Are you a veteran receiving care assistance from a family member or friend for a service connected disability? Did you know that the VA provides caregiver programs to help support your loved one?
It’s true – a lot of veterans don’t realize that there are 2 types of programs for caregivers of veterans:
- The Program of General Caregiver Support Services (eligible Veterans all eras)
- The Program of Comprehensive Assistance for Family Caregivers (eligible post-9/11 Veterans)
The VA created these programs under the MISSION Act to educate and financially help family members or friends take care of a Veteran. The programs are designed to involve family members or friends with the treatment and care of a disabled Veteran.
To understand which caregiver program is right for you, read more.
Benefits of the Program of General Caregiver Support Services
The benefits program for Veterans of all eras is more of an educational resource for caregivers. To enroll in this program, you do not need a formal application.
The VA lists several elements that this program involves:
- Information/Referral to in-home or support services, support groups and other resources
- Education and training on how best to care for yourself and your Veteran loved one
- Peer support to learn from and gain support from other caregivers
- Mental health counseling (if need is related to the Veteran’s condition)
- Programs that focus on caregiver self-care
How to Enroll in the VA General Caregiver Support Services
You do not need to submit a formal application to enroll in this program. You will want to get in contact with one of your local Caregiver Support Coordinators to get news about meetings and events.
Benefits of the Program of Comprehensive Assistance for Family Caregivers
In addition to the benefits of the General Caregiver Support Services, The Program of Comprehensive Assistance for Family Caregivers may offer the following (according to eligibility):
- Financial monthly stipend
- Health insurance
- Beneficiary Travel benefits
- Support/Counseling Services
- Respite care to get a break for no less than 30 days
Financial Monthly Stipend
A primary veteran caregiver may be eligible to receive a non-taxable stipend each month. In order to set this up, the veteran and the caregiver will need to meet with the veteran’s Patient Aligned Care Team (PACT). This team will assess approximately how many hours of care the veteran requires each week.
To determine the compensation amount, a formula is used given the amount of time the caregiver dedicates to helping the veteran.
The formula for a monthly stipend amount is:
(Bureau of Labor Statistics hourly wage of home health aides adjusted to meeting the Consumer Price Index Cost of Living Adjustment) x (the number of hours of care) x (average number of weeks in each month)
Example: $10 hourly wage x 25 hours of care per week x 4.35 average weeks per month = $1087.50 monthly stipend
The VA states that this monthly stipend is not to be mistaken for an employment opportunity from the VA. It is only to be used for caregivers who have had to sacrifice their time and possibly their income to take care of their loved one.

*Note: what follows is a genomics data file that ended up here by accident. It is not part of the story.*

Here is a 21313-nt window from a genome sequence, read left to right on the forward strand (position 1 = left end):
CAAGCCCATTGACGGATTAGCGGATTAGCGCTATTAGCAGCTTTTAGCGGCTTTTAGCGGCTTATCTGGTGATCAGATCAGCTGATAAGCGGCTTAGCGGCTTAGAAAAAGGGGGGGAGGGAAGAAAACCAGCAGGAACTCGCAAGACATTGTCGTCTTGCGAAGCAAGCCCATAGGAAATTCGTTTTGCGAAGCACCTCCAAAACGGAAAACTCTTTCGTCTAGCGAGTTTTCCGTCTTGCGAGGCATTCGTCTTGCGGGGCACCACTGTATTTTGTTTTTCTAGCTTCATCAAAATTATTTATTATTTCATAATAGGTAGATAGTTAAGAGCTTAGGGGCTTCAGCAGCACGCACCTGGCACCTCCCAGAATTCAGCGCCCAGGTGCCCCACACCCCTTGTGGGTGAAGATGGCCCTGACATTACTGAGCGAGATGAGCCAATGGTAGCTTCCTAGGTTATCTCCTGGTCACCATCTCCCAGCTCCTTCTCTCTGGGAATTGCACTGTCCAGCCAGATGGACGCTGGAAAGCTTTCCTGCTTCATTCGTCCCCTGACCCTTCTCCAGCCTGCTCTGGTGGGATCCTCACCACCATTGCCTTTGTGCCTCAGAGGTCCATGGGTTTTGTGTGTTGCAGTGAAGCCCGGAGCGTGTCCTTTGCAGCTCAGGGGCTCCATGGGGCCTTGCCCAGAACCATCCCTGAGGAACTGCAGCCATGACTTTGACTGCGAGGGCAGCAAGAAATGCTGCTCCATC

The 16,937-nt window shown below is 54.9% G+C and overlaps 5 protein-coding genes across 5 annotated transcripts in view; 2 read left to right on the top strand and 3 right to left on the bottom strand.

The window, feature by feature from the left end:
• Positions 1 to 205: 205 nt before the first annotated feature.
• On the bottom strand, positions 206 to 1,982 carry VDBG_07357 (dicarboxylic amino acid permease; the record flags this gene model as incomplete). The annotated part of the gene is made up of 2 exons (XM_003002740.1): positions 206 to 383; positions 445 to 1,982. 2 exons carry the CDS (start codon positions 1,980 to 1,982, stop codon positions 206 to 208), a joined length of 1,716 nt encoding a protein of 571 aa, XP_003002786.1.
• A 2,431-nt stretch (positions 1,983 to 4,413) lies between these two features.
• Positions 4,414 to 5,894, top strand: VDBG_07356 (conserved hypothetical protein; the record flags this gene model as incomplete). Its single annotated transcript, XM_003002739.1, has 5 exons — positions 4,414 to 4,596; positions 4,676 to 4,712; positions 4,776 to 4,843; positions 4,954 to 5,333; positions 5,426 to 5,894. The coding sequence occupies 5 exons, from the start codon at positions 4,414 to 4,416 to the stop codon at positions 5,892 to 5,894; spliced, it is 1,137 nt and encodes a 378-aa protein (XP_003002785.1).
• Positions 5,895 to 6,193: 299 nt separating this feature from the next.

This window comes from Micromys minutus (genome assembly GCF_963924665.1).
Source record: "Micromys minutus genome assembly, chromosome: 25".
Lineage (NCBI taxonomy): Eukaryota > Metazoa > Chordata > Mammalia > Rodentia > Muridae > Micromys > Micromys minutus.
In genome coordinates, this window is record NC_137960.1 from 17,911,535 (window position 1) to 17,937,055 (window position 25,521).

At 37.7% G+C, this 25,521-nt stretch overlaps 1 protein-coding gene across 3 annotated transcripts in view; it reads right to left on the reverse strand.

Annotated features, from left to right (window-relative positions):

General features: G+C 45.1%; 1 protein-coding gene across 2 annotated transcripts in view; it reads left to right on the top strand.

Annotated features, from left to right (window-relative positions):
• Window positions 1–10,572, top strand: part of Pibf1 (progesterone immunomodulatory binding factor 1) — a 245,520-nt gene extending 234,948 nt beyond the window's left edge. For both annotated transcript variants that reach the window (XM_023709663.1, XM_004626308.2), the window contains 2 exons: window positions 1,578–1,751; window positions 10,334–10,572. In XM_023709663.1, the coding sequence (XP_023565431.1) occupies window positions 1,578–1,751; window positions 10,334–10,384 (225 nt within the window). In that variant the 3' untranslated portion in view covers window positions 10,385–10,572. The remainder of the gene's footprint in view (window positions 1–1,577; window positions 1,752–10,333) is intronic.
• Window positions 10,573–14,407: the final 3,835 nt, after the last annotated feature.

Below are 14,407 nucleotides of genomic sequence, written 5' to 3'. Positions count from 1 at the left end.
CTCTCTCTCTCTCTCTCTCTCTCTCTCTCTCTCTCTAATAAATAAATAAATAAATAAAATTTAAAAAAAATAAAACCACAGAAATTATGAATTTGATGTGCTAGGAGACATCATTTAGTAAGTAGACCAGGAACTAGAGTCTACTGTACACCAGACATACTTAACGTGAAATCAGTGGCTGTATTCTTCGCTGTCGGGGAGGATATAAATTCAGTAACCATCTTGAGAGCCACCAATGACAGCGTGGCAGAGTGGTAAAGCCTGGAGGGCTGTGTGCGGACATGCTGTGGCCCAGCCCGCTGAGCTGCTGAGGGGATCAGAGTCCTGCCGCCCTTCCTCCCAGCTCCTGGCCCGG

If the veteran is not retired or medically retired, then the caregiver will be eligible for health care benefits through CHAMPVA, the civilian health and medical program through the department of VA.
Beneficiary Travel Benefits
A caregiver can receive travel reimbursement for scheduled and unscheduled VA facility appointments just as a Veteran would.
A caregiver has several options to express their concerns related to their role as a caregiver for a veteran. One option is for a caregiver to join a support group filled with other caregivers for veterans.
Caregivers can also speak with a licensed psychologist or social worker free of charge through the Coaching into Care VA program. This counseling can help the caregiver understand how to communicate treatment plans to a loved one.
Respite care is provided by the VA in cases where the caregiver must step away from their assistance duties with the veteran.
For example, if there is a husband veteran and a caregiver wife who just had a baby, they may need respite care for more than 30 days. In this case, the caregiver wife might need to direct her attention towards their baby instead of the veteran husband. However, the veteran still needs assistance with daily tasks, so the VA assists in transitioning the husband’s mom in as a temporary caregiver.
How to Enroll in the VA Comprehensive Assistance for Family Caregivers
In order to qualify for the Comprehensive Assistance program, the caregiver and the veteran will need to meet certain requirements.
For the veteran, you must meet the following criteria:
- You are not currently in the military
- You require at least 6 months of continuous supervision or assistance with performing basic tasks of everyday life due to a serious injury or mental disorder incurred or aggravated in the line of duty on or after September 11, 2001.
For the Caregiver, 6 months of continuous supervision or assistance with basic tasks might mean helping the Veteran complete at least one of the following tasks:
- Driving to daily activities like appointments
- Taking a shower, getting dressed, going to the bathroom
- Getting in and out of bed
- Completing physical therapy
- Eating with a feeding tube or a similar way
- Communicating condition(s) with doctors, nurses, social workers, etc.
- Taking medication or giving injections
Help for Caregivers and Service Connected Disabled Veterans
Do you need help locating your local Caregiver Support Coordinator? Give Strategic Veteran a call!
We are a veteran-ran company providing resources to help you uncover ALL the VA benefits you deserve! We have personal experience with both VA caregiver programs. Call today at 800-761-9004.